The northern goshawk
Prey includes small to medium mammals and birds, hunted from a hidden perch or on patrol flights from forest edges.
The Northern goshawk is considered an “indicator species,” meaning that changes in its population can mean changes in overall habitat. In 1982, the Southwestern region of the Forest Service designated the raptor a “sensitive species” on all Forest Service lands in Arizona and New Mexico. The service’s obligations toward a “sensitive species” aren’t clearly defined, other than to give consideration to the species in its management plans.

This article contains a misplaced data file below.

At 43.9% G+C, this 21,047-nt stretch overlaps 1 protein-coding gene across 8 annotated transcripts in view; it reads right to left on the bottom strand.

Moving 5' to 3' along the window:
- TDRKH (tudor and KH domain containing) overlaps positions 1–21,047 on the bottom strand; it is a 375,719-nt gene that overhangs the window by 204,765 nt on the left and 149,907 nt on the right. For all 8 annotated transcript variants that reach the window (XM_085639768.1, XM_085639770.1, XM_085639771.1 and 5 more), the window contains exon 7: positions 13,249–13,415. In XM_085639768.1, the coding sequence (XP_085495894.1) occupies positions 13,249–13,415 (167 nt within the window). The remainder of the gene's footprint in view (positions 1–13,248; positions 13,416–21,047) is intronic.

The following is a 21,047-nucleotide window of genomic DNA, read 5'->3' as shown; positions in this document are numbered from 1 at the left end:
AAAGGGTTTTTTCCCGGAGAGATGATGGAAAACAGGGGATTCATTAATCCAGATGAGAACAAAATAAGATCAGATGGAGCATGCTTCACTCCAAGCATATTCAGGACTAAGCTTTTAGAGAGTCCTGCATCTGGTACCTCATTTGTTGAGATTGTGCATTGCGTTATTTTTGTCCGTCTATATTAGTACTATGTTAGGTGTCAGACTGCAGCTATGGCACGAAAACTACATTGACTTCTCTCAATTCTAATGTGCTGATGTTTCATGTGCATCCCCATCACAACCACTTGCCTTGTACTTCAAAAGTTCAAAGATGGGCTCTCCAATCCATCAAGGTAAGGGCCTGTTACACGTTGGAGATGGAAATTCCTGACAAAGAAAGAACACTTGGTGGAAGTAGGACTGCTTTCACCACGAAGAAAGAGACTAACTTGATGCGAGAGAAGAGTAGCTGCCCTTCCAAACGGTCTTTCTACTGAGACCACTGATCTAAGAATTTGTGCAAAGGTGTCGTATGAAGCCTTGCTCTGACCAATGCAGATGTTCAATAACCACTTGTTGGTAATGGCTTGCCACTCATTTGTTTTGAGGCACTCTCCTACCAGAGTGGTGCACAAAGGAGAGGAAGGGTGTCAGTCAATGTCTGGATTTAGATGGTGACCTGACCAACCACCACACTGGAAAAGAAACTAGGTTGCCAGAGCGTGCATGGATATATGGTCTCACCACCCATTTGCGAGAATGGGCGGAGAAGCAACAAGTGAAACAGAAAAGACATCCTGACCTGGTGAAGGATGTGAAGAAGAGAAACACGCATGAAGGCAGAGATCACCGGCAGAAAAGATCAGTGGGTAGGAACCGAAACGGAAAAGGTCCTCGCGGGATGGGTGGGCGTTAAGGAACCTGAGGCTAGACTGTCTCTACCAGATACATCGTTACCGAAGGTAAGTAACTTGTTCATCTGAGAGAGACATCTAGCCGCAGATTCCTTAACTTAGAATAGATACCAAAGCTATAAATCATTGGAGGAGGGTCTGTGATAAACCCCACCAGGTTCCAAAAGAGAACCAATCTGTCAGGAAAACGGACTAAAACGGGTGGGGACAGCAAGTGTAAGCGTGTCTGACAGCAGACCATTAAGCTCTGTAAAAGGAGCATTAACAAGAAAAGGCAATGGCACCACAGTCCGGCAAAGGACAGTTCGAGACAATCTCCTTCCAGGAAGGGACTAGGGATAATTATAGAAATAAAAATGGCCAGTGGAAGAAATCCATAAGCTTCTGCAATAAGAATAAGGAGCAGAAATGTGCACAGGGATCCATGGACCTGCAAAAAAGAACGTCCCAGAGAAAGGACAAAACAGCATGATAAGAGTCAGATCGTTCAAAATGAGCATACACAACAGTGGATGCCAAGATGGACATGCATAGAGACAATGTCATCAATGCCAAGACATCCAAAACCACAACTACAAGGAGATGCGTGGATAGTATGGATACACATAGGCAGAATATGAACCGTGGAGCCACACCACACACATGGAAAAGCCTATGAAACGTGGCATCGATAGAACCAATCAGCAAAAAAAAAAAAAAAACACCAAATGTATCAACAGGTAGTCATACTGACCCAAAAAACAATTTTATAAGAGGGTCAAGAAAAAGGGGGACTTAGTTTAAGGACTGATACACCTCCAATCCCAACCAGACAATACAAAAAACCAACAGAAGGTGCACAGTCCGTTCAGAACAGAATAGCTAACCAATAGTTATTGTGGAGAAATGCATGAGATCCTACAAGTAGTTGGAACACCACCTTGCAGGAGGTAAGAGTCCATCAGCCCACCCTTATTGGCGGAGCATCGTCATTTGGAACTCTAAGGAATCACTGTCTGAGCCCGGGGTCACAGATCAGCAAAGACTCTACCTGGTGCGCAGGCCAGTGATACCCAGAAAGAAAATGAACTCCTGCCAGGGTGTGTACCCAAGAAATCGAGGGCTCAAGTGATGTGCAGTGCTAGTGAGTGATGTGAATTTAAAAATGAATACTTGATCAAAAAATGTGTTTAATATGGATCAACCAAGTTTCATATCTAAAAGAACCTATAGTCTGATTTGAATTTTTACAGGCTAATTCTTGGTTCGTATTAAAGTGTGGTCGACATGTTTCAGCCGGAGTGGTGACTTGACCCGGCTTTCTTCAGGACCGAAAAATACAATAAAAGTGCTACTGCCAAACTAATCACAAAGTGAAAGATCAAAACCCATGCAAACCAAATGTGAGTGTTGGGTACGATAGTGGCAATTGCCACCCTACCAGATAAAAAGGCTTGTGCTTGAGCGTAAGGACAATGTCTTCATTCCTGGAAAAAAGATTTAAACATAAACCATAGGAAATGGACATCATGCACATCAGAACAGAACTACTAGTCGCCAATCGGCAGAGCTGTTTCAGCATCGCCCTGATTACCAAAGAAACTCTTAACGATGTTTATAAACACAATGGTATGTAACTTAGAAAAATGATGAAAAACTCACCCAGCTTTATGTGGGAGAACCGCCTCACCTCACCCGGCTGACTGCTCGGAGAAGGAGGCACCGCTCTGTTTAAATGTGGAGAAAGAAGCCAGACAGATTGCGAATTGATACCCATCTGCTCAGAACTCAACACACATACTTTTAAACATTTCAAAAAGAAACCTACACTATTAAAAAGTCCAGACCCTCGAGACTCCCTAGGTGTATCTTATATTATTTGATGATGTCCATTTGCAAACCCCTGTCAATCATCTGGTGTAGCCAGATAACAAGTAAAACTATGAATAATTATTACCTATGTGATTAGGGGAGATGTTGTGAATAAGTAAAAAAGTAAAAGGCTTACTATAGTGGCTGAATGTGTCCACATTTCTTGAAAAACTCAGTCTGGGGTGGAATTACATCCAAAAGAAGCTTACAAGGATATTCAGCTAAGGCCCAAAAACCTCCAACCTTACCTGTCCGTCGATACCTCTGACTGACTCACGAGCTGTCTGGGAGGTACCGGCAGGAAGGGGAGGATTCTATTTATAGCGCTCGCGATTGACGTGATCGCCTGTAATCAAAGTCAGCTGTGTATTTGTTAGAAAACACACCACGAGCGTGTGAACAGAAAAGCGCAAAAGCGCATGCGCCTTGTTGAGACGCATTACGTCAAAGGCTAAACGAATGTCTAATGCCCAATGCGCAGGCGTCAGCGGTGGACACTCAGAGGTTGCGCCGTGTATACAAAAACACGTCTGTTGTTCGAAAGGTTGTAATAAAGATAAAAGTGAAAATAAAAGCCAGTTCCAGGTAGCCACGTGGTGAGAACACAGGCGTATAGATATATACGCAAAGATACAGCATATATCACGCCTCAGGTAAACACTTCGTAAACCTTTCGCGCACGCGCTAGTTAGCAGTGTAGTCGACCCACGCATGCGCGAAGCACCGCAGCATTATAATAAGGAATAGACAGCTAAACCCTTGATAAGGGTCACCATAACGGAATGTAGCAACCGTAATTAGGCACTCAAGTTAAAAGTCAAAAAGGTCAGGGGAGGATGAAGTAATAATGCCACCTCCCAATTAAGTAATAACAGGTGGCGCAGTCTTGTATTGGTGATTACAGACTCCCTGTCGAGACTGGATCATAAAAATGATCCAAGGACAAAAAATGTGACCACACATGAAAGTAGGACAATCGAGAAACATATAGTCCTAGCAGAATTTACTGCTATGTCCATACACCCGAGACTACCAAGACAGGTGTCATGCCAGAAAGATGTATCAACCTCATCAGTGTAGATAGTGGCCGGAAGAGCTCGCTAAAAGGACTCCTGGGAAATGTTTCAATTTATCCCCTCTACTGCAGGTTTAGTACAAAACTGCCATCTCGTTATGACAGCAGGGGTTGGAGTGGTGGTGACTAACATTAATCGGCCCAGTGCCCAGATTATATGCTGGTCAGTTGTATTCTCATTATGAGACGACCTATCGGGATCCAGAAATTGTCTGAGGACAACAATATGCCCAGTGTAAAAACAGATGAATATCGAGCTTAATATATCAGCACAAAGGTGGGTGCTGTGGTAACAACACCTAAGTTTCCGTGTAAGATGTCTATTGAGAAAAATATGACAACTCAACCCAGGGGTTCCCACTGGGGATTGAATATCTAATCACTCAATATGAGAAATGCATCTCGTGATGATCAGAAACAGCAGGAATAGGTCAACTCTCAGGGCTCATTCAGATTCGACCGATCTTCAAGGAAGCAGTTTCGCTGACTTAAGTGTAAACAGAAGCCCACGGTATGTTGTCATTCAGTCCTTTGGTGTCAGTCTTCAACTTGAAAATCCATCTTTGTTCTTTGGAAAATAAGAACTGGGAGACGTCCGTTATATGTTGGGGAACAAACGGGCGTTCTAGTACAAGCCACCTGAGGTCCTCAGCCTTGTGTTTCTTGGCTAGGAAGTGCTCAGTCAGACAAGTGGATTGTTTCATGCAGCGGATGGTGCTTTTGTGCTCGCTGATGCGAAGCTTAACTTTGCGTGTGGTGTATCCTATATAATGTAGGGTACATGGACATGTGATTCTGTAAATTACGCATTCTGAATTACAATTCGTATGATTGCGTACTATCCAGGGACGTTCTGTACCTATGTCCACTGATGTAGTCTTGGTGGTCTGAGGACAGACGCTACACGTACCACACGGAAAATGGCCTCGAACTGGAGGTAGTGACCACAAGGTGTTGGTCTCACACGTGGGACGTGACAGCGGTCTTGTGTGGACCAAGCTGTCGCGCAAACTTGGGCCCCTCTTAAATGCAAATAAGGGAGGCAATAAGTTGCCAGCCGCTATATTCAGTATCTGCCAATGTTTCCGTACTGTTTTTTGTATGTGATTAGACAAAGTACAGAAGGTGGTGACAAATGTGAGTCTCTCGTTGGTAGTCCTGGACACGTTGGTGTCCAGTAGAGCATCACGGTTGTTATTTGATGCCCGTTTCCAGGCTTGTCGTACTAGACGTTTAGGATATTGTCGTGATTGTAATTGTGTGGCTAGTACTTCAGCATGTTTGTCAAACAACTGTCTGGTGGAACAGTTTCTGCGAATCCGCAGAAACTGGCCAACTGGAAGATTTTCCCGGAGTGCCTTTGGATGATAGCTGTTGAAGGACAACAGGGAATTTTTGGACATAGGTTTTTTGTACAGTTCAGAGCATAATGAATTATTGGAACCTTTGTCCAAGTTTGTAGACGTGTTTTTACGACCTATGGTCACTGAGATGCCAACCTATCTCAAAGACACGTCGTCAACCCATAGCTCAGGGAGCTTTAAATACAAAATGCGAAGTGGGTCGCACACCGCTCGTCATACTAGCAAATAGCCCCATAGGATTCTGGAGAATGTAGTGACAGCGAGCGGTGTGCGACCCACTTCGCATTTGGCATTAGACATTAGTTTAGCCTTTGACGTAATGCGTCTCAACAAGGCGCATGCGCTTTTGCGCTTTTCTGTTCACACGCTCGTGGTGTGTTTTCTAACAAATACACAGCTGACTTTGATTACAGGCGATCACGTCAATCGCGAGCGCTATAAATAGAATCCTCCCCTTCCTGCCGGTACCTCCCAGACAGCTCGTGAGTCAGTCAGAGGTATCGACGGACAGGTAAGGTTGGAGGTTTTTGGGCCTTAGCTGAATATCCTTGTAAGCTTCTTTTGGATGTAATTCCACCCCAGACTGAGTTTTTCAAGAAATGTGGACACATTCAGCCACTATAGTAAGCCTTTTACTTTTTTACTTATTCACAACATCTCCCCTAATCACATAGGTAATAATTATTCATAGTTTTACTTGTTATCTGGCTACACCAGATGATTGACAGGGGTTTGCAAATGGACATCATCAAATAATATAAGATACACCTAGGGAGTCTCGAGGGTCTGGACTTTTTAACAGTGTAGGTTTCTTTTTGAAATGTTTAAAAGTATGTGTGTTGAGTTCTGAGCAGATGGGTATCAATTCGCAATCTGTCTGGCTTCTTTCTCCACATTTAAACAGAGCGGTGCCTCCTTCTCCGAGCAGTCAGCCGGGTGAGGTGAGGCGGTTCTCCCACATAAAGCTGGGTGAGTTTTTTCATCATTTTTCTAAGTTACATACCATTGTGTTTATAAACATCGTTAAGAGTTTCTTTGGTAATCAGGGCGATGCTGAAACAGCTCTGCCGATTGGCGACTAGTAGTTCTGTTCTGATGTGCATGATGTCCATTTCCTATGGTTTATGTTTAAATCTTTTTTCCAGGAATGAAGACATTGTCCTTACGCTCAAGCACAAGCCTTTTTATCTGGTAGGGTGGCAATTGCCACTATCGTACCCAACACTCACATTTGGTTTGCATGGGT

In the early 1990s, enviornmental groups in the Southwest petitioned to have the Northern Goshawk listed as endangered, but the petition was denied on the basis that those goshawks didn’t form a distinctive population.
In 1992, the species was given status as a candidate for future listing, based on indications of vulnerability.